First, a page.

Saf Health Work.  2012 Dec;3(4):268-277.

Mercury Exposure among Garbage Workers in Southern Thailand

  • 1Department of Industrial Hygiene and Health Science, Faculty of Health and Sport Science, Thaksin University, Phattalung, Thailand.


1) To determine mercury levels in urine samples from garbage workers in Southern Thailand, and 2) to describe the association between work characteristics, work positions, behavioral factors, and acute symptoms; and levels of mercury in urine samples.
A case-control study was conducted by interviewing 60 workers in 5 hazardous-waste-management factories, and 60 matched non-exposed persons living in the same area of Southern Thailand. Urine samples were collected to determine mercury levels by cold-vapor atomic absorption spectrometer mercury analyzer.
The hazardous-waste workers' urinary mercury levels (10.07 microg/g creatinine) were significantly higher than the control group (1.33 microg/g creatinine) (p < 0.001). Work position, duration of work, personal protective equipment (PPE), and personal hygiene, were significantly associated with urinary mercury level (p < 0.001). The workers developed acute symptoms - of headaches, nausea, chest tightness, fatigue, and loss of consciousness at least once a week - and those who developed symptoms had significantly higher urinary mercury levels than those who did not, at p < 0.05. A multiple regression model was constructed. Significant predictors of urinary mercury levels included hours worked per day, days worked per week, duration of work (years), work position, use of PPE (mask, trousers, and gloves), and personal hygiene behavior (ate snacks or drank water at work, washed hands before lunch, and washed hands after work).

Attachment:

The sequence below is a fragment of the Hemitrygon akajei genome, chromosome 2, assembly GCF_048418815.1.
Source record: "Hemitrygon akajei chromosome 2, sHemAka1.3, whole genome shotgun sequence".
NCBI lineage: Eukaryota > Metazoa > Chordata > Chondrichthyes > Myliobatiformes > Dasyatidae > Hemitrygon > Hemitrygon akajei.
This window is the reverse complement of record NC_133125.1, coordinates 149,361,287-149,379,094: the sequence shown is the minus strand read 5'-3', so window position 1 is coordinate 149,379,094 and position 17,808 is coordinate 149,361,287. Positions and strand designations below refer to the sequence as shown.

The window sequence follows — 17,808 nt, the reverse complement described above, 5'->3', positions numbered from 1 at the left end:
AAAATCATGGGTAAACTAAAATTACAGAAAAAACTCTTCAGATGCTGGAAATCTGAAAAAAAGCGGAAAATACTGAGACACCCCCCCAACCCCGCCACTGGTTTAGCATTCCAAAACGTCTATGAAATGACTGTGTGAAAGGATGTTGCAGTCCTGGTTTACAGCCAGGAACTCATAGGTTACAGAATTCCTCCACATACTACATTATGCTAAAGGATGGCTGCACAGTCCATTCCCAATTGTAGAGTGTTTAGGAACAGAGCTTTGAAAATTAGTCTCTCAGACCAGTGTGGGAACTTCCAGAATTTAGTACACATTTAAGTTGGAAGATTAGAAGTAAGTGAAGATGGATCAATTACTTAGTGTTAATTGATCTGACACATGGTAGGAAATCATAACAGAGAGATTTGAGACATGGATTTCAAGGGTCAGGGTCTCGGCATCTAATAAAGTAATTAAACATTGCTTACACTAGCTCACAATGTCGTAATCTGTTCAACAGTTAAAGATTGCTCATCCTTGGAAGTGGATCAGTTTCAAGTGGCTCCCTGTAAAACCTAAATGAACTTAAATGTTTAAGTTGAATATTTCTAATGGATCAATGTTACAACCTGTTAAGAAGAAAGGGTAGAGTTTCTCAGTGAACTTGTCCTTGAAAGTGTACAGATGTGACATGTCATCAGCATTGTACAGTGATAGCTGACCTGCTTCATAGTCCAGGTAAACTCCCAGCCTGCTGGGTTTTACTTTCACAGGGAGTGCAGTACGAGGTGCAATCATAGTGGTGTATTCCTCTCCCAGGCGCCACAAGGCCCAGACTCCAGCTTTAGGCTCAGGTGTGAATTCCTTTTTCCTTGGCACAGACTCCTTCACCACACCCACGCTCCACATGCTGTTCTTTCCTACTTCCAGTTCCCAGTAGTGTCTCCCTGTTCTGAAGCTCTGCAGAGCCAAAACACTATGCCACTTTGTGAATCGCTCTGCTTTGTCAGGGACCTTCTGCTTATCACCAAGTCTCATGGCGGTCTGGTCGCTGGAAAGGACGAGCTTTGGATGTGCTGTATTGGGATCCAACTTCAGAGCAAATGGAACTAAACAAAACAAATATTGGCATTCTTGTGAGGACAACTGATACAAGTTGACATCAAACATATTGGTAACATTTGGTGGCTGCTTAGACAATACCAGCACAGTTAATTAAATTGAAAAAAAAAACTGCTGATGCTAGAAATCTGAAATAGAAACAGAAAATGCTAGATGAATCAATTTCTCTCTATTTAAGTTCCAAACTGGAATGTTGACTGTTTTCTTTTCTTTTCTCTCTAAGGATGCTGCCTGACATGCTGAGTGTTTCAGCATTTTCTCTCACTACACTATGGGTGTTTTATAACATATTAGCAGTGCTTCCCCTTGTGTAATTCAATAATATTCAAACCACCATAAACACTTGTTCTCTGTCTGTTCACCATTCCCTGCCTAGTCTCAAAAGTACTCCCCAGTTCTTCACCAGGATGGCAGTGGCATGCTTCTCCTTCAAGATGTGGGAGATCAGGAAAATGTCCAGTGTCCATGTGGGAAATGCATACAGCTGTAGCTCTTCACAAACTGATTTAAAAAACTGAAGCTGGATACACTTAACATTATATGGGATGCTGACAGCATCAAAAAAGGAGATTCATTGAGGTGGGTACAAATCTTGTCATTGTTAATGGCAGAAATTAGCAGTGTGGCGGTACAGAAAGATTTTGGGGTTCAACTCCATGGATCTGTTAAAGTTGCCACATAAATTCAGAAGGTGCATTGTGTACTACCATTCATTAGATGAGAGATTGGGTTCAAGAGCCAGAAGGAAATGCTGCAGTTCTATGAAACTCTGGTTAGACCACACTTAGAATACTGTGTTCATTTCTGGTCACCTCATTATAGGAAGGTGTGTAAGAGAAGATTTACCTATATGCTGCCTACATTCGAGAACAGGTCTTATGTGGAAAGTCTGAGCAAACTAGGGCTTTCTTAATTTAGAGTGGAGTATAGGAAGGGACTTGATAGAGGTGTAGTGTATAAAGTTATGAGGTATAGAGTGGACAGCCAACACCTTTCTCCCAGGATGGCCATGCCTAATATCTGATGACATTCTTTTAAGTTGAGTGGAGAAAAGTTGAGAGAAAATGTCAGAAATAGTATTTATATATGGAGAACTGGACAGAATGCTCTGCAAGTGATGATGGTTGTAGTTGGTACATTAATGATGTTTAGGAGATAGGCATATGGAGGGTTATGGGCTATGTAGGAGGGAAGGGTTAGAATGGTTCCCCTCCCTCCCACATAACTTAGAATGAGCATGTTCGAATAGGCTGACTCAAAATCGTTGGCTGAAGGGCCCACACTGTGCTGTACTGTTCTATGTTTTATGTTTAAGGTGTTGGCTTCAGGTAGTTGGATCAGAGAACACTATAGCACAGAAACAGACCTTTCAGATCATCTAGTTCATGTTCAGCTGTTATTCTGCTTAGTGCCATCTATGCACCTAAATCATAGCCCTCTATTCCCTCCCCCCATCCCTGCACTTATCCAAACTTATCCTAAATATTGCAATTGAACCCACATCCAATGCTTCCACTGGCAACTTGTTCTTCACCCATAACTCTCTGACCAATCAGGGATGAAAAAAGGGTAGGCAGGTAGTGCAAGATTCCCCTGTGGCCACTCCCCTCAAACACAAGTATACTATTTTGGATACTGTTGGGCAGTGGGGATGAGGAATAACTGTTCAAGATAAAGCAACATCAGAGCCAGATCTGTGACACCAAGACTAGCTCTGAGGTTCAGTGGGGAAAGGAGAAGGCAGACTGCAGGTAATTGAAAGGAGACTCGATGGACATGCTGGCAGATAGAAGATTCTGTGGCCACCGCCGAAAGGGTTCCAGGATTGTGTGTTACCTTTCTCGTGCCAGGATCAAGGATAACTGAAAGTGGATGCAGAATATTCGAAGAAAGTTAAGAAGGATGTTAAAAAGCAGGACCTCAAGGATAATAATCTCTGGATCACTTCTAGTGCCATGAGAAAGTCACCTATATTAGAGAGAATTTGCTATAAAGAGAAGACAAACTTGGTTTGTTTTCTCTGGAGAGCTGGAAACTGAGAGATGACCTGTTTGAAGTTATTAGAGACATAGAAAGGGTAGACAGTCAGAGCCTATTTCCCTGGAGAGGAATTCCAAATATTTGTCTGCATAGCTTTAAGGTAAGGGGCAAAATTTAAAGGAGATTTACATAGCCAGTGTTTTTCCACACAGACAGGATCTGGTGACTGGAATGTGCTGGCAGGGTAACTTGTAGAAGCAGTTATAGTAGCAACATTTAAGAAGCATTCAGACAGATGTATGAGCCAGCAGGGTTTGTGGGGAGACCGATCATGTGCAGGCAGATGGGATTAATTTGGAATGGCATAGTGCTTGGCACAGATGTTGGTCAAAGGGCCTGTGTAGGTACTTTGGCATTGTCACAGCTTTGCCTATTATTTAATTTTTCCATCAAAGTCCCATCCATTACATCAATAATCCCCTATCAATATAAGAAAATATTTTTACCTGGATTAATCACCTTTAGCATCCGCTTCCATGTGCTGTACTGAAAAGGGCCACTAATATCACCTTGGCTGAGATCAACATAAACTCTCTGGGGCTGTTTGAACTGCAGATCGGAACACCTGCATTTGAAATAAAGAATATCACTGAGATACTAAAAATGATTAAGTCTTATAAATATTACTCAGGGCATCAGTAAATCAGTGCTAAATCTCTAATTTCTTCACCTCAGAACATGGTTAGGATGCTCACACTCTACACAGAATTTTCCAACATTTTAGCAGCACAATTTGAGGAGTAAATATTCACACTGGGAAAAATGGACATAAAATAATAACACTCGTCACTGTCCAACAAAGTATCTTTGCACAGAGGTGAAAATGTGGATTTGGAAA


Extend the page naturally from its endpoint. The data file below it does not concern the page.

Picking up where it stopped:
Changing garbage workers' hygiene habits can reduce urinary mercury levels. Personal hygiene is important, and should be stressed in education programs. Employers should institute engineering controls to reduce urinary mercury levels among garbage workers.


Hazardous waste; Garbage workers; Urinary mercury
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